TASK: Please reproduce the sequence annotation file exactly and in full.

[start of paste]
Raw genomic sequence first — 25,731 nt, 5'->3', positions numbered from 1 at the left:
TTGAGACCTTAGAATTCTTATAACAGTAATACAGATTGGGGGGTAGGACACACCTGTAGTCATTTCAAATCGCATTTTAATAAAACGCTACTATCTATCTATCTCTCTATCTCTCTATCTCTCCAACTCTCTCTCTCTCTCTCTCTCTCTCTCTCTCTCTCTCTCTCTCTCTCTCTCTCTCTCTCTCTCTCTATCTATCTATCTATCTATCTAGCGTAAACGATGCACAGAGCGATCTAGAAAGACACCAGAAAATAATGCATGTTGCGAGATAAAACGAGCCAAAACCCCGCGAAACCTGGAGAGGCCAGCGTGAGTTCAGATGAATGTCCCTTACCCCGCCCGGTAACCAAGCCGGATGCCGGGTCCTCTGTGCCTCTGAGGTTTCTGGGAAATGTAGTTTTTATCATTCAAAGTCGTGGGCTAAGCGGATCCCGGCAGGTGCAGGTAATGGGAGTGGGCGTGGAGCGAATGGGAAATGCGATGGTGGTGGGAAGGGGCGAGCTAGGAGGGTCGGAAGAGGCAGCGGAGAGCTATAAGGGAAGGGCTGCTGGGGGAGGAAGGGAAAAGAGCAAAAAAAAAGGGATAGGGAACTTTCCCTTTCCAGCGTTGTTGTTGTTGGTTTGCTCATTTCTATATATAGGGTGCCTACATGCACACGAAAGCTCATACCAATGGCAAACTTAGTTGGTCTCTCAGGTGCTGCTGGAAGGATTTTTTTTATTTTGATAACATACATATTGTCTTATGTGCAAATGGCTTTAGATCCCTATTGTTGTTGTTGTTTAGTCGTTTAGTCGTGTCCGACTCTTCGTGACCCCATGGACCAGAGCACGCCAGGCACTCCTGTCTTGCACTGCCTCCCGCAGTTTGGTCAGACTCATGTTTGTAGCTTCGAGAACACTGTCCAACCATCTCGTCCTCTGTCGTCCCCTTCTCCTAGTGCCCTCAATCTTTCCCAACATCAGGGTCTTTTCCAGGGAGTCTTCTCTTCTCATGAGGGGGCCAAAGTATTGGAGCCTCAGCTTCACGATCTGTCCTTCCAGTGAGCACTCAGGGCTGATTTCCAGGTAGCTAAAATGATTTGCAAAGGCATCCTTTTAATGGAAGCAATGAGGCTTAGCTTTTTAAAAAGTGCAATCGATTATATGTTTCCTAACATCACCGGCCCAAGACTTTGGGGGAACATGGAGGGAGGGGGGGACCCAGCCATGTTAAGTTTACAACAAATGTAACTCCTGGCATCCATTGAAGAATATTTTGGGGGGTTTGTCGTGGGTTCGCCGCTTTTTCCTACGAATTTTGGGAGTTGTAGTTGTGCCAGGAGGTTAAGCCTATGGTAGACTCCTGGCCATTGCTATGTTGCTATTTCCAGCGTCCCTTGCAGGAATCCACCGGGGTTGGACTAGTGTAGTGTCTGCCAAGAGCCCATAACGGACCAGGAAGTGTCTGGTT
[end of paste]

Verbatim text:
Raw genomic sequence first — 25,731 nt, 5'->3', positions numbered from 1 at the left:
TTGAGACCTTAGAATTCTTATAACAGTAATACAGATTGGGGGGTAGGACACACCTGTAGTCATTTCAAATCGCATTTTAATAAAACGCTACTATCTATCTATCTCTCTATCTCTCTATCTCTCCAACTCTCTCTCTCTCTCTCTCTCTCTCTCTCTCTCTCTCTCTCTCTCTCTCTCTCTCTCTCTCTCTCTATCTATCTATCTATCTATCTAGCGTAAACGATGCACAGAGCGATCTAGAAAGACACCAGAAAATAATGCATGTTGCGAGATAAAACGAGCCAAAACCCCGCGAAACCTGGAGAGGCCAGCGTGAGTTCAGATGAATGTCCCTTACCCCGCCCGGTAACCAAGCCGGATGCCGGGTCCTCTGTGCCTCTGAGGTTTCTGGGAAATGTAGTTTTTATCATTCAAAGTCGTGGGCTAAGCGGATCCCGGCAGGTGCAGGTAATGGGAGTGGGCGTGGAGCGAATGGGAAATGCGATGGTGGTGGGAAGGGGCGAGCTAGGAGGGTCGGAAGAGGCAGCGGAGAGCTATAAGGGAAGGGCTGCTGGGGGAGGAAGGGAAAAGAGCAAAAAAAAAGGGATAGGGAACTTTCCCTTTCCAGCGTTGTTGTTGTTGGTTTGCTCATTTCTATATATAGGGTGCCTACATGCACACGAAAGCTCATACCAATGGCAAACTTAGTTGGTCTCTCAGGTGCTGCTGGAAGGATTTTTTTTATTTTGATAACATACATATTGTCTTATGTGCAAATGGCTTTAGATCCCTATTGTTGTTGTTGTTTAGTCGTTTAGTCGTGTCCGACTCTTCGTGACCCCATGGACCAGAGCACGCCAGGCACTCCTGTCTTGCACTGCCTCCCGCAGTTTGGTCAGACTCATGTTTGTAGCTTCGAGAACACTGTCCAACCATCTCGTCCTCTGTCGTCCCCTTCTCCTAGTGCCCTCAATCTTTCCCAACATCAGGGTCTTTTCCAGGGAGTCTTCTCTTCTCATGAGGGGGCCAAAGTATTGGAGCCTCAGCTTCACGATCTGTCCTTCCAGTGAGCACTCAGGGCTGATTTCCAGGTAGCTAAAATGATTTGCAAAGGCATCCTTTTAATGGAAGCAATGAGGCTTAGCTTTTTAAAAAGTGCAATCGATTATATGTTTCCTAACATCACCGGCCCAAGACTTTGGGGGAACATGGAGGGAGGGGGGGACCCAGCCATGTTAAGTTTACAACAAATGTAACTCCTGGCATCCATTGAAGAATATTTTGGGGGGTTTGTCGTGGGTTCGCCGCTTTTTCCTACGAATTTTGGGAGTTGTAGTTGTGCCAGGAGGTTAAGCCTATGGTAGACTCCTGGCCATTGCTATGTTGCTATTTCCAGCGTCCCTTGCAGGAATCCACCGGGGTTGGACTAGTGTAGTGTCTGCCAAGAGCCCATAACGGACCAGGAAGTGTCTGGTT